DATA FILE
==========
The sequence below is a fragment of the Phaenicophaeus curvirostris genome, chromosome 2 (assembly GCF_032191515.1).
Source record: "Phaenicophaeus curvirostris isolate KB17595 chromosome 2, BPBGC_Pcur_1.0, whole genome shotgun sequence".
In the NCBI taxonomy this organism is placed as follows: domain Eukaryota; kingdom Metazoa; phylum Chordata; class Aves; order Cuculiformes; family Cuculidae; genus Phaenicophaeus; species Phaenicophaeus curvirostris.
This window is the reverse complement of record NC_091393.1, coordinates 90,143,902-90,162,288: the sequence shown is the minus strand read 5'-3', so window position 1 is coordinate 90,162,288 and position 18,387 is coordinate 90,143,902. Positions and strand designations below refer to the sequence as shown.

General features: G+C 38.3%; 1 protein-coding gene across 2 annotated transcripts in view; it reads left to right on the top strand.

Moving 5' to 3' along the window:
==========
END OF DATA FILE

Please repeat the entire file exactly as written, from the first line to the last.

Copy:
The sequence below is a fragment of the Phaenicophaeus curvirostris genome, chromosome 2 (assembly GCF_032191515.1).
Source record: "Phaenicophaeus curvirostris isolate KB17595 chromosome 2, BPBGC_Pcur_1.0, whole genome shotgun sequence".
In the NCBI taxonomy this organism is placed as follows: domain Eukaryota; kingdom Metazoa; phylum Chordata; class Aves; order Cuculiformes; family Cuculidae; genus Phaenicophaeus; species Phaenicophaeus curvirostris.
This window is the reverse complement of record NC_091393.1, coordinates 90,143,902-90,162,288: the sequence shown is the minus strand read 5'-3', so window position 1 is coordinate 90,162,288 and position 18,387 is coordinate 90,143,902. Positions and strand designations below refer to the sequence as shown.

General features: G+C 38.3%; 1 protein-coding gene across 2 annotated transcripts in view; it reads left to right on the top strand.

Moving 5' to 3' along the window: